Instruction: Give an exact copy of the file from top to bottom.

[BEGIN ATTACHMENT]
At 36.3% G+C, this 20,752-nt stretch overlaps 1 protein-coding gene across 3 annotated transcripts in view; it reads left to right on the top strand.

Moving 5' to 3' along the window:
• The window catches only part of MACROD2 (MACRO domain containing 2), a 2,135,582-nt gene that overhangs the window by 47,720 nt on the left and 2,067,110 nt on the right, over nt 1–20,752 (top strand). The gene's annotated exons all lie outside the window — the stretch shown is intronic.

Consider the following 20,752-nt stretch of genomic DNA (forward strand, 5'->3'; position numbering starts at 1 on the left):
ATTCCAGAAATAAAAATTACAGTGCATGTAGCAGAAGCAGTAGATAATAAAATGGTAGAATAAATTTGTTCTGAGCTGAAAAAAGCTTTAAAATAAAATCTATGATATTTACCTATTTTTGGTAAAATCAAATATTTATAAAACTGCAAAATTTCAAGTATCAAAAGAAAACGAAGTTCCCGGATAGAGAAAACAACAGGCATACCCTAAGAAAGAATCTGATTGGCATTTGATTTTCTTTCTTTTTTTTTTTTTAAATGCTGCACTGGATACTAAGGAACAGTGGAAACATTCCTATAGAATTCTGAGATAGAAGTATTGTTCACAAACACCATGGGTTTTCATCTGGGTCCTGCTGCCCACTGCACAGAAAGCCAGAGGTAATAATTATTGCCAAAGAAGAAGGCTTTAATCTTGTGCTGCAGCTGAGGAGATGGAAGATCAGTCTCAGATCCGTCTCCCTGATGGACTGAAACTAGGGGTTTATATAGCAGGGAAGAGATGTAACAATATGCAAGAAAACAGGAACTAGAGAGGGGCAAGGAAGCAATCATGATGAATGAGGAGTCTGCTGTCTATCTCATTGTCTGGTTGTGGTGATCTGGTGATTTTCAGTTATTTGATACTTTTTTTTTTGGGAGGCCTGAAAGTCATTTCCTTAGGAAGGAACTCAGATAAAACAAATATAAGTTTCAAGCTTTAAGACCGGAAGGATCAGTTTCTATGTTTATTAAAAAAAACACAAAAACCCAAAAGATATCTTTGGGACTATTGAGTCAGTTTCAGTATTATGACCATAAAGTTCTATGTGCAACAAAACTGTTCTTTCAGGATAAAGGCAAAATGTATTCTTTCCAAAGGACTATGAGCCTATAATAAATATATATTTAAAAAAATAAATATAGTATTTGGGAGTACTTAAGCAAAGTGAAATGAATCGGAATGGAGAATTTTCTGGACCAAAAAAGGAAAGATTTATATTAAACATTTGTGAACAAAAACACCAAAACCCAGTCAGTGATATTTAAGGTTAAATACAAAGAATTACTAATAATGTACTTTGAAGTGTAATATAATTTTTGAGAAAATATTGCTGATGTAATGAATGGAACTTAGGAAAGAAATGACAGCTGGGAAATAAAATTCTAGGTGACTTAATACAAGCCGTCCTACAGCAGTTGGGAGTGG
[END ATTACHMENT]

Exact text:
At 36.3% G+C, this 20,752-nt stretch overlaps 1 protein-coding gene across 3 annotated transcripts in view; it reads left to right on the top strand.

Moving 5' to 3' along the window:
• The window catches only part of MACROD2 (MACRO domain containing 2), a 2,135,582-nt gene that overhangs the window by 47,720 nt on the left and 2,067,110 nt on the right, over nt 1–20,752 (top strand). The gene's annotated exons all lie outside the window — the stretch shown is intronic.

Consider the following 20,752-nt stretch of genomic DNA (forward strand, 5'->3'; position numbering starts at 1 on the left):
ATTCCAGAAATAAAAATTACAGTGCATGTAGCAGAAGCAGTAGATAATAAAATGGTAGAATAAATTTGTTCTGAGCTGAAAAAAGCTTTAAAATAAAATCTATGATATTTACCTATTTTTGGTAAAATCAAATATTTATAAAACTGCAAAATTTCAAGTATCAAAAGAAAACGAAGTTCCCGGATAGAGAAAACAACAGGCATACCCTAAGAAAGAATCTGATTGGCATTTGATTTTCTTTCTTTTTTTTTTTTTAAATGCTGCACTGGATACTAAGGAACAGTGGAAACATTCCTATAGAATTCTGAGATAGAAGTATTGTTCACAAACACCATGGGTTTTCATCTGGGTCCTGCTGCCCACTGCACAGAAAGCCAGAGGTAATAATTATTGCCAAAGAAGAAGGCTTTAATCTTGTGCTGCAGCTGAGGAGATGGAAGATCAGTCTCAGATCCGTCTCCCTGATGGACTGAAACTAGGGGTTTATATAGCAGGGAAGAGATGTAACAATATGCAAGAAAACAGGAACTAGAGAGGGGCAAGGAAGCAATCATGATGAATGAGGAGTCTGCTGTCTATCTCATTGTCTGGTTGTGGTGATCTGGTGATTTTCAGTTATTTGATACTTTTTTTTTTGGGAGGCCTGAAAGTCATTTCCTTAGGAAGGAACTCAGATAAAACAAATATAAGTTTCAAGCTTTAAGACCGGAAGGATCAGTTTCTATGTTTATTAAAAAAAACACAAAAACCCAAAAGATATCTTTGGGACTATTGAGTCAGTTTCAGTATTATGACCATAAAGTTCTATGTGCAACAAAACTGTTCTTTCAGGATAAAGGCAAAATGTATTCTTTCCAAAGGACTATGAGCCTATAATAAATATATATTTAAAAAAATAAATATAGTATTTGGGAGTACTTAAGCAAAGTGAAATGAATCGGAATGGAGAATTTTCTGGACCAAAAAAGGAAAGATTTATATTAAACATTTGTGAACAAAAACACCAAAACCCAGTCAGTGATATTTAAGGTTAAATACAAAGAATTACTAATAATGTACTTTGAAGTGTAATATAATTTTTGAGAAAATATTGCTGATGTAATGAATGGAACTTAGGAAAGAAATGACAGCTGGGAAATAAAATTCTAGGTGACTTAATACAAGCCGTCCTACAGCAGTTGGGAGTGG